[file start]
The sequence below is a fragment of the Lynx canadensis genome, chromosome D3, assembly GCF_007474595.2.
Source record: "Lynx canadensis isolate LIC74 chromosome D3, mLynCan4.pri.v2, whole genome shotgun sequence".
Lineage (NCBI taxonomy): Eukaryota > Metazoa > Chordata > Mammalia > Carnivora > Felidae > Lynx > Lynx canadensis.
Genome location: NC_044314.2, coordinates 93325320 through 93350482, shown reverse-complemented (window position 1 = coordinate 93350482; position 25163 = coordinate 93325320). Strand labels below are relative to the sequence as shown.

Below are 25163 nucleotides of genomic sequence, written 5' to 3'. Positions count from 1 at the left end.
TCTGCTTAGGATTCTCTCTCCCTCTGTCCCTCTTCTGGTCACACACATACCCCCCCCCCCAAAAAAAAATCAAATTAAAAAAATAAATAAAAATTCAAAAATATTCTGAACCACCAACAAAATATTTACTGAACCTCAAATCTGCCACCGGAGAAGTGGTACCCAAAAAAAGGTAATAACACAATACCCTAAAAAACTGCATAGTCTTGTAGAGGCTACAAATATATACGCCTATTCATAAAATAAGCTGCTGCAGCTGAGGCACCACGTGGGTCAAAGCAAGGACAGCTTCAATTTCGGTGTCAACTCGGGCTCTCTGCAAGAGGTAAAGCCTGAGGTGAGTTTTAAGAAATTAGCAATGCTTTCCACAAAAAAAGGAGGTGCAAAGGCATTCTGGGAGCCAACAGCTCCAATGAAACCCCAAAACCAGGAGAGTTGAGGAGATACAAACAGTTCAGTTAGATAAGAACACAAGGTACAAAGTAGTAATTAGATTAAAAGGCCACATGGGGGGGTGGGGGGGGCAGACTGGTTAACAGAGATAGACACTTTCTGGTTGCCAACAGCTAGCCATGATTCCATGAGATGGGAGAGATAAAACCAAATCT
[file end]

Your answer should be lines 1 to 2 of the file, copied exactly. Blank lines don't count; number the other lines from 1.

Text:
The sequence below is a fragment of the Lynx canadensis genome, chromosome D3, assembly GCF_007474595.2.
Source record: "Lynx canadensis isolate LIC74 chromosome D3, mLynCan4.pri.v2, whole genome shotgun sequence".